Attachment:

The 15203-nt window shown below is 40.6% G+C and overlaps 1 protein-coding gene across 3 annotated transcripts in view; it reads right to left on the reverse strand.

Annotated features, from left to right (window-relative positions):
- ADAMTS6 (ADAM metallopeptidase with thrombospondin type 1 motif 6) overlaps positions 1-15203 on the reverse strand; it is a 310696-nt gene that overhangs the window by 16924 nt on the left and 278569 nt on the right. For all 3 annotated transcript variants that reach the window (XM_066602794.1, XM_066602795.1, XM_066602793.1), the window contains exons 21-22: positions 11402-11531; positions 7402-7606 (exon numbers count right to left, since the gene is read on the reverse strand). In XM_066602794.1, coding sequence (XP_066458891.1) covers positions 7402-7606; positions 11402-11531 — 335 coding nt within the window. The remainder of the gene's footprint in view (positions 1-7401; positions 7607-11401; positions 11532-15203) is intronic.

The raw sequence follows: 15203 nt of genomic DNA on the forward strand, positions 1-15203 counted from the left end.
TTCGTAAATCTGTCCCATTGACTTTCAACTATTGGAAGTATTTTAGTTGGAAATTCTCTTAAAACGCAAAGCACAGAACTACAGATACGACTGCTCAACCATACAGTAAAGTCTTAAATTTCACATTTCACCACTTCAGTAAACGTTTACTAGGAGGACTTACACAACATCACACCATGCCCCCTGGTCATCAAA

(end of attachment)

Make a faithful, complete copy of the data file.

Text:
The 15203-nt window shown below is 40.6% G+C and overlaps 1 protein-coding gene across 3 annotated transcripts in view; it reads right to left on the reverse strand.

Annotated features, from left to right (window-relative positions):
- ADAMTS6 (ADAM metallopeptidase with thrombospondin type 1 motif 6) overlaps positions 1-15203 on the reverse strand; it is a 310696-nt gene that overhangs the window by 16924 nt on the left and 278569 nt on the right. For all 3 annotated transcript variants that reach the window (XM_066602794.1, XM_066602795.1, XM_066602793.1), the window contains exons 21-22: positions 11402-11531; positions 7402-7606 (exon numbers count right to left, since the gene is read on the reverse strand). In XM_066602794.1, coding sequence (XP_066458891.1) covers positions 7402-7606; positions 11402-11531 — 335 coding nt within the window. The remainder of the gene's footprint in view (positions 1-7401; positions 7607-11401; positions 11532-15203) is intronic.

The raw sequence follows: 15203 nt of genomic DNA on the forward strand, positions 1-15203 counted from the left end.
TTCGTAAATCTGTCCCATTGACTTTCAACTATTGGAAGTATTTTAGTTGGAAATTCTCTTAAAACGCAAAGCACAGAACTACAGATACGACTGCTCAACCATACAGTAAAGTCTTAAATTTCACATTTCACCACTTCAGTAAACGTTTACTAGGAGGACTTACACAACATCACACCATGCCCCCTGGTCATCAAA